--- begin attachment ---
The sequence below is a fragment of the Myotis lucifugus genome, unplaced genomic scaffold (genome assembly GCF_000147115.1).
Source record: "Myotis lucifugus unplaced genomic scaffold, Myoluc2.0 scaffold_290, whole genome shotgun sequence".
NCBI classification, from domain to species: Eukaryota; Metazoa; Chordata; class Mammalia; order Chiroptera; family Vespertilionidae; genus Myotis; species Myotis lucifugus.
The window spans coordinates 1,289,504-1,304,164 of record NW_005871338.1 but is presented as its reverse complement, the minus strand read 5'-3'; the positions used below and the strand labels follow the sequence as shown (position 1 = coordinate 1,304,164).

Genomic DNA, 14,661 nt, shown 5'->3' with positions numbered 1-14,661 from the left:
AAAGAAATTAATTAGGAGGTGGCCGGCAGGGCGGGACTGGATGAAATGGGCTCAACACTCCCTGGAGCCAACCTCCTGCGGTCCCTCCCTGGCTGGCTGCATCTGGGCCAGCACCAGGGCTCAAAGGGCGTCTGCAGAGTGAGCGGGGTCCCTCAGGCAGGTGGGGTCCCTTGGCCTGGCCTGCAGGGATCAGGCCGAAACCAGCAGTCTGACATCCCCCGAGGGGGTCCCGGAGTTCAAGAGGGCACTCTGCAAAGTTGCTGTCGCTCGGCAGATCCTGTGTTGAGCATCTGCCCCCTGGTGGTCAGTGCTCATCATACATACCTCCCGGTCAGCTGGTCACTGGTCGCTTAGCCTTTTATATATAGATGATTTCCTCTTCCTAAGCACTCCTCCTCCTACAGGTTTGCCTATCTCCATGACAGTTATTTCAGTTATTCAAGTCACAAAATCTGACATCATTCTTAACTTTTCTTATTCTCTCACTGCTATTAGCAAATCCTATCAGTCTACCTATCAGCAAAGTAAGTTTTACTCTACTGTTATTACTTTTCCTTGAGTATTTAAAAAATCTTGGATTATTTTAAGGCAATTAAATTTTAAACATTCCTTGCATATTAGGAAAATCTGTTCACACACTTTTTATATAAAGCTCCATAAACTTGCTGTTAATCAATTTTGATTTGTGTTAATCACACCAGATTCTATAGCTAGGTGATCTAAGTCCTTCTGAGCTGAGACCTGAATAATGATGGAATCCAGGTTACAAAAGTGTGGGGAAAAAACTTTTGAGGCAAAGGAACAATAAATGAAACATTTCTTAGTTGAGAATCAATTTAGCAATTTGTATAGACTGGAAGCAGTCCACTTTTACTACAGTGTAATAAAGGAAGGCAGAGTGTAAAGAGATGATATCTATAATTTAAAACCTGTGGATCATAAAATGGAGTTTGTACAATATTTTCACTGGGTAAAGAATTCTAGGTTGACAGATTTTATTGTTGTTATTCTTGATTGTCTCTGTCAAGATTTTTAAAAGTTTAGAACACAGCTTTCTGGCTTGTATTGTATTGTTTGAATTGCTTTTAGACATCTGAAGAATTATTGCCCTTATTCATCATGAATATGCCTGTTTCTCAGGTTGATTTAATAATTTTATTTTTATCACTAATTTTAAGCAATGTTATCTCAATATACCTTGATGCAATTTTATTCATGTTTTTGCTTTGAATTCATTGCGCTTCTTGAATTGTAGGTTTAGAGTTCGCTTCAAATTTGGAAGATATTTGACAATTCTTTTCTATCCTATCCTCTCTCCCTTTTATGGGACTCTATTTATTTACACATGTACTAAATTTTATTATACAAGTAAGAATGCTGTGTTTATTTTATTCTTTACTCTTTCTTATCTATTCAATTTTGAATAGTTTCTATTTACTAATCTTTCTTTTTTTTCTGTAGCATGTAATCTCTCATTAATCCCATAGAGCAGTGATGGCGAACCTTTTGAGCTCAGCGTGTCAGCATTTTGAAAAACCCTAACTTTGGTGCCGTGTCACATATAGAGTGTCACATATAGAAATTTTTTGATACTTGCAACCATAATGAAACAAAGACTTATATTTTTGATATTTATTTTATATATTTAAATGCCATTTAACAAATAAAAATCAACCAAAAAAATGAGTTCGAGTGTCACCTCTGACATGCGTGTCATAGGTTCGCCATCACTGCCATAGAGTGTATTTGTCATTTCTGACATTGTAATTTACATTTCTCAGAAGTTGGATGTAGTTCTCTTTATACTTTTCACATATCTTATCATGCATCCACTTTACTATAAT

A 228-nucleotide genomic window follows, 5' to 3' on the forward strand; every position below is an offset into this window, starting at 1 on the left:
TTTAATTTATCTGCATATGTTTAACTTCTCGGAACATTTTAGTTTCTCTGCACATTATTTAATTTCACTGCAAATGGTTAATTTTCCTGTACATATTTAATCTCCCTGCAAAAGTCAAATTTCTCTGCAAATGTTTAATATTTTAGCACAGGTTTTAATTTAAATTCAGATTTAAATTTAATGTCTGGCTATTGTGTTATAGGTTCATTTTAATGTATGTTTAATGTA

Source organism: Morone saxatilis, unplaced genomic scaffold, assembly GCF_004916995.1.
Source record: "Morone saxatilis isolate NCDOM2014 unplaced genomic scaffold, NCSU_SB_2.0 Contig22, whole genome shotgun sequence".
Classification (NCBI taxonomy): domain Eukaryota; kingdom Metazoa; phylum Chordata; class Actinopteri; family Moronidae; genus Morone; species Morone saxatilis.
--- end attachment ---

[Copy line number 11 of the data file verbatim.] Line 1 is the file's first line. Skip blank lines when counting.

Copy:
Classification (NCBI taxonomy): domain Eukaryota; kingdom Metazoa; phylum Chordata; class Actinopteri; family Moronidae; genus Morone; species Morone saxatilis.